The US bid to promote a fourth round of sanctions may get lost amid sharp dispute over Russian military action in Georgia.
Fierce American criticism of Russia's military action in Georgia is almost certain to jeopardize a very different US strategic objective: stepping up pressure on Iran with another layer of United Nations sanctions.
As builders of Iran's $800 million nuclear power reactor, Russia has long resisted imposing sanctions to halt Iran's program, which the US says is a cover to make an atomic bomb. Washington has convinced Moscow to support three previous sets of Security Council sanctions.
But US efforts to launch a fourth set of sanctions – begun last week, as Iran all but ignored a US-European deadline on a nuclear deal – may get lost in the shrill US-Russian tussle in the Caucasus.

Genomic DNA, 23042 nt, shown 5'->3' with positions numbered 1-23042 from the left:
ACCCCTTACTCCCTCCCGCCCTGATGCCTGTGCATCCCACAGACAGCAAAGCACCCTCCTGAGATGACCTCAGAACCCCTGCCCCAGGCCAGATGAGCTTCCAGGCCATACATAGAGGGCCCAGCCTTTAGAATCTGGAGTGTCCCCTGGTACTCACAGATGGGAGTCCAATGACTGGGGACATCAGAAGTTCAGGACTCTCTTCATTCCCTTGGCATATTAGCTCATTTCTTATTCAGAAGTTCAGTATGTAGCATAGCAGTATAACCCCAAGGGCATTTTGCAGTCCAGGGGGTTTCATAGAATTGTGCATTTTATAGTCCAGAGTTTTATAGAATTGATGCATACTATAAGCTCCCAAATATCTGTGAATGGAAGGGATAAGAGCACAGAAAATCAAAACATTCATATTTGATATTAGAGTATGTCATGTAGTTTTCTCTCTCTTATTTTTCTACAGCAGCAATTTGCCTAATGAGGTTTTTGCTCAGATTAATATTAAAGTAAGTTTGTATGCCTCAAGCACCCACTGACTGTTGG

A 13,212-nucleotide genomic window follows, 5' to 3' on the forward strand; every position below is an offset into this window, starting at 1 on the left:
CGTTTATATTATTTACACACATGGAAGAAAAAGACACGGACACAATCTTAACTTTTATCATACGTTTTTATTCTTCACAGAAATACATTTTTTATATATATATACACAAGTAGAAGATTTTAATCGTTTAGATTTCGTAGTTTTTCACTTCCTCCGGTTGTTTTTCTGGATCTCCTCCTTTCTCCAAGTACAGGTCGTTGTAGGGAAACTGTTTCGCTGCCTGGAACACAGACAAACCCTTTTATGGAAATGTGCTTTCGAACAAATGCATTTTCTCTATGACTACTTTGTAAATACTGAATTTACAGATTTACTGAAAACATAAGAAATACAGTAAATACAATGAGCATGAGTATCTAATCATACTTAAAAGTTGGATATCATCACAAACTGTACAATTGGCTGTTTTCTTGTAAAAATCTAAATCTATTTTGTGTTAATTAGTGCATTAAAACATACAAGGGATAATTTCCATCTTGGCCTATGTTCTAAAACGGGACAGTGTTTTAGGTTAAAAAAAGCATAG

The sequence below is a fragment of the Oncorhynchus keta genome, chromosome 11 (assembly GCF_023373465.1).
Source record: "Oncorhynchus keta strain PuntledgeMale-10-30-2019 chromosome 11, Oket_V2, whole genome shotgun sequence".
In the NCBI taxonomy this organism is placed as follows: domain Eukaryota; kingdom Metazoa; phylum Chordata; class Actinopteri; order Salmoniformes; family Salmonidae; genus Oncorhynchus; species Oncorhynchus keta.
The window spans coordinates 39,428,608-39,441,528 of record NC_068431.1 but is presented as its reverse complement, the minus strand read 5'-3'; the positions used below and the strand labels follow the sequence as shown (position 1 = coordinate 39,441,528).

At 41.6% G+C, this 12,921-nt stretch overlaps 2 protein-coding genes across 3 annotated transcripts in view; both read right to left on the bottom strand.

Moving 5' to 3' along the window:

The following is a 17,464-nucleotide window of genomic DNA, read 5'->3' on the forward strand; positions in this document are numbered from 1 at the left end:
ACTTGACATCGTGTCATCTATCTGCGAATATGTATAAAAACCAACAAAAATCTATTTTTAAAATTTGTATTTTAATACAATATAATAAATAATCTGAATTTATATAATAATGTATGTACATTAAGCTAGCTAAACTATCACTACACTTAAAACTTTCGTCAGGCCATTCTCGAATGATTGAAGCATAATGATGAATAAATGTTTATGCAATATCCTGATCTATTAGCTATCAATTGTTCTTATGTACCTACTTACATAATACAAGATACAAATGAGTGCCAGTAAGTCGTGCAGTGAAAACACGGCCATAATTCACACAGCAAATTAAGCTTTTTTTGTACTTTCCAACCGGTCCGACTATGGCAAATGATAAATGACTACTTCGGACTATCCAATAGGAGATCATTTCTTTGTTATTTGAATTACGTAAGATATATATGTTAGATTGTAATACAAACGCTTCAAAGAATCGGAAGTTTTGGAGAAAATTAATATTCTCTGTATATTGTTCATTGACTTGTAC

"This will make any hope of cooperative effort on Iran much more difficult," says Michael McFaul, a Russia and Iran expert at Stanford University's Hoover Institution. Support on Iran, he says, is "without question" the biggest strategic casualty of the renewed US-Russia tension.
Iran is "the last serious issue where the Bush administration has decisions to make in terms of changing policy," says Mr. McFaul. It is also "the one place … of high national security interest to the United States where Russia plays a direct role in what we are trying to do. In that sense, it towers over all these other things."
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